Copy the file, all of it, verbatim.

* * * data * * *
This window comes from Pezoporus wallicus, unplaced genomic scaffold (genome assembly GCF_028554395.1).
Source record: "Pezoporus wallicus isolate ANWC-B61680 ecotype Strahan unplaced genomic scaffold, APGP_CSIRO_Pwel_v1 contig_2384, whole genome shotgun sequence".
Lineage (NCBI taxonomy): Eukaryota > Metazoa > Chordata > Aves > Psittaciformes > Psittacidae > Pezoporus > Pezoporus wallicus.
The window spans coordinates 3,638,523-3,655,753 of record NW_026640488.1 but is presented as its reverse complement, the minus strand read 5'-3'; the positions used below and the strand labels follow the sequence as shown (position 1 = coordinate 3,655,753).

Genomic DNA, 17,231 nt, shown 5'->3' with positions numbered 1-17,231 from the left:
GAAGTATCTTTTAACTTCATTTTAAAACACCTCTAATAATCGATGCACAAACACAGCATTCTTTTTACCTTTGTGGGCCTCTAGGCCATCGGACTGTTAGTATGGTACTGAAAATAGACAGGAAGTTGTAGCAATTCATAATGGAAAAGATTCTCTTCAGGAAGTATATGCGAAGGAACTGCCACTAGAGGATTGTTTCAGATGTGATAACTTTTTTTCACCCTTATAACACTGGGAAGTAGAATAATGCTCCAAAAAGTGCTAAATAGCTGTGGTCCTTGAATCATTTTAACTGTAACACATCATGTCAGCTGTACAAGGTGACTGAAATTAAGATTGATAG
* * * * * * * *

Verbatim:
This window comes from Pezoporus wallicus, unplaced genomic scaffold (genome assembly GCF_028554395.1).
Source record: "Pezoporus wallicus isolate ANWC-B61680 ecotype Strahan unplaced genomic scaffold, APGP_CSIRO_Pwel_v1 contig_2384, whole genome shotgun sequence".
Lineage (NCBI taxonomy): Eukaryota > Metazoa > Chordata > Aves > Psittaciformes > Psittacidae > Pezoporus > Pezoporus wallicus.
The window spans coordinates 3,638,523-3,655,753 of record NW_026640488.1 but is presented as its reverse complement, the minus strand read 5'-3'; the positions used below and the strand labels follow the sequence as shown (position 1 = coordinate 3,655,753).

Genomic DNA, 17,231 nt, shown 5'->3' with positions numbered 1-17,231 from the left:
GAAGTATCTTTTAACTTCATTTTAAAACACCTCTAATAATCGATGCACAAACACAGCATTCTTTTTACCTTTGTGGGCCTCTAGGCCATCGGACTGTTAGTATGGTACTGAAAATAGACAGGAAGTTGTAGCAATTCATAATGGAAAAGATTCTCTTCAGGAAGTATATGCGAAGGAACTGCCACTAGAGGATTGTTTCAGATGTGATAACTTTTTTTCACCCTTATAACACTGGGAAGTAGAATAATGCTCCAAAAAGTGCTAAATAGCTGTGGTCCTTGAATCATTTTAACTGTAACACATCATGTCAGCTGTACAAGGTGACTGAAATTAAGATTGATAG